• There were approximately 133,700 persons who were paid by an agency (124,400 in the 2014 survey, a 7.5% increase)
  • Approximately 600,800 persons who had found their job through an agency (599,800 in the 2014 survey)
  • The industry division with the most males who found their job through an agency was Manufacturing (21%) followed by Construction (10%)
  • The most common occupation groups for males found via an agency were Machinery operators and drivers (21%), Technicians and Trades workers (19%) and Labourers (18%)
  • The most common industry divisions for females who found their job via an agency were Health care and social assistance (16%) followed by Public administration and safety (11%)
  • The most common occupation groups for females who found their job via an agency were Clerical and administrative workers (38%) and Professionals (22%).
Qualifications and earnings
  • There were 8 million (67%) employed persons who had a non-school qualification. 3.8 million (32%) employed persons had a Bachelor degree or above, while 2.4 million (20%) employed persons had a Certificate III/IV
  • Median weekly earnings in main job was highest for those who had a Postgraduate degree ($1,500) while the lowest median weekly earning was for those with a Certificate I/II ($747). This compares to a median of $800 for those without a non-school qualification
  • Median weekly earnings in main job for male full-time workers was $1,334 compared to $1,150 for females (a 16% difference)
  • The main job mean weekly earnings was higher for males than for females in every age group. For those aged 65 years and over, mean weekly earnings for females was 62% of that for males. In the 20–24 year age group, average weekly earnings for females were 89% of male earnings
  • The industry division with the highest mean weekly earnings in main job was Mining ($2,261) followed by Electricity, gas, water and waste services ($1,660). The industry division with the lowest mean weekly earnings was Accommodation and food services ($629)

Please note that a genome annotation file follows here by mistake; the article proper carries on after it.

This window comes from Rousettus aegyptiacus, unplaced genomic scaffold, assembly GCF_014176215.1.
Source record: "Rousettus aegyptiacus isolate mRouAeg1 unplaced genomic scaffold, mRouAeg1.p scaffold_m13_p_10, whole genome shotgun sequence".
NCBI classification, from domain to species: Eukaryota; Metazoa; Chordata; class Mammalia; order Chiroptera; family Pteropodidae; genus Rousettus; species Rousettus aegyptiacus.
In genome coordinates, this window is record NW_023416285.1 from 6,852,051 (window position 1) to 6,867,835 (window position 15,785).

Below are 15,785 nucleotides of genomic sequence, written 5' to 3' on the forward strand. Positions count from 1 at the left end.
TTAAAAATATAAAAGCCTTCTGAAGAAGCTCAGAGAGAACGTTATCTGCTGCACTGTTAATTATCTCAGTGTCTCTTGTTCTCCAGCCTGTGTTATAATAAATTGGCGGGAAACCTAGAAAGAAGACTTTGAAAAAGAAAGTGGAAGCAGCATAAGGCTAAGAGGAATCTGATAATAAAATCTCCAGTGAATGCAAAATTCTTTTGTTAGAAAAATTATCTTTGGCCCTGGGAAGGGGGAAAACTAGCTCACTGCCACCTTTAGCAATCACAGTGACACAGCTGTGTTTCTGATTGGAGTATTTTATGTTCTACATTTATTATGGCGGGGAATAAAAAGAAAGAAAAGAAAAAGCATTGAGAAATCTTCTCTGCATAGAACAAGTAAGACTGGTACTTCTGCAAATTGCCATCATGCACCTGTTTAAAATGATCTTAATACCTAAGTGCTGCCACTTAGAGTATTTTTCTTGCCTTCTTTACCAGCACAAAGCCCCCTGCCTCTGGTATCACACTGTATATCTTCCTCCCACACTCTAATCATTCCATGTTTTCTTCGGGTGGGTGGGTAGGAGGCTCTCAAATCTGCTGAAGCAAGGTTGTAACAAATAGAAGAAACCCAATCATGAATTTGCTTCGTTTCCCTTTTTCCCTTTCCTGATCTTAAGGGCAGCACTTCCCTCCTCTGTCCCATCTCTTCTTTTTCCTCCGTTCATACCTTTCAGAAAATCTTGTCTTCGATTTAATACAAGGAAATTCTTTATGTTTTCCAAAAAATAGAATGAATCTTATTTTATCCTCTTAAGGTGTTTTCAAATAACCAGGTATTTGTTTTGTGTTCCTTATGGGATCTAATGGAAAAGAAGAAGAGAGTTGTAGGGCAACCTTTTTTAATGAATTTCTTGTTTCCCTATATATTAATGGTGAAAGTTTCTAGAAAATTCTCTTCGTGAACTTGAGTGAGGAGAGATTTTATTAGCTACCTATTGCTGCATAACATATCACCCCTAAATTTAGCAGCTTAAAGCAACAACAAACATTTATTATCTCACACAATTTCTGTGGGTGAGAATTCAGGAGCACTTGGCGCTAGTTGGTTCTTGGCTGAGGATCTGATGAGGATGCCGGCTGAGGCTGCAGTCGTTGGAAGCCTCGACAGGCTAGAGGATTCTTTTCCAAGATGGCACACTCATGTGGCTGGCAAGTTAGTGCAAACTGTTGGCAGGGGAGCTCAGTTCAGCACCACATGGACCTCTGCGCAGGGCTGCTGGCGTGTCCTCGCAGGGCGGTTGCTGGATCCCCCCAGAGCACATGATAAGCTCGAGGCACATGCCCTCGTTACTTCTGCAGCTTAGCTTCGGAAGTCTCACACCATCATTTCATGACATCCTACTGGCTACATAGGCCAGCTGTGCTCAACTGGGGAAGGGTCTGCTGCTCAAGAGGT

The official data reveals that contrary to popular opinion outside the recruitment industry, the use of recruitment agencies to secure work is remaining steady and the number of people paid by recruitment agencies as temps or contractors is on the increase.
Nice one, Australian recruiters.
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04 May 2017

Breast cancer: You can help me eradicate this devastating disease

The Mother's Day Classic (MDC) walk or run for breast cancer research was established in 1998 - it started from modest beginnings as a walk in the park and has grown into a major national community event.

From the inaugural events in Melbourne and Sydney which attracted approximately 3,200 people, the event has now become an integral part of Mother's Day morning for more than 135,000 Australians who enjoy getting up early to walk or run and raise money and awareness for breast cancer research.

In 2016, more than 107,000 Australians who took part in the event raised $3 million for the National Breast Cancer Foundation (NBCF). This takes the total raised since 1998 to $30.4 million.

Sunday 14 May is Mother's Day this year and my family will again be participating in the Mother's Day Classic to remember my sister, Mary and do something positive to prevent what happened to her from happening to others.

On 18 January, 2012 my sister, Mary, passed away after fighting breast cancer for nearly four years. She was one month past her 44th birthday. Her husband, Sam, her son Ned (then 5) and her daughter Lola (then 3) were left devastated, as were all of us who loved Mary, whether as a sister, daughter, cousin, niece, friend or colleague.

In 2016, thanks to 72 donors I raised $7,025. So far, my five annual MDC fundraising campaigns have netted $33,850 in donations. I would like to thank all of you who have made this achievement possible for me, through your support and contributions during the past five campaigns.

In 2017 I continue my role as a Community Champion for MDC inspired by the MBCF goal of zero breast cancer deaths by 2030.

My goal in the next 3 weeks is to raise $10,000 for breast cancer research, as part of my participation in this year's MDC.

Once again this year I am asking for your help.

I willingly provide InSight each week to you for free. If you have gained at least ten dollars' worth of value in reading InSight or my blog, I ask you to demonstrate your appreciation by donating $10 to the campaign to beat breast cancer.

Donations are tax deductible and you will receive a tax invoice for your donation which can be made with Visa, MasterCard or American Express.

To donate please visit my MDC fundraising page and click on the green GIVE NOW button in the middle of the screen.

Once again, thank you for supporting breast cancer research and making a contribution towards preventing this devastating disease which one in nine Australian women have to confront at some stage in their lives.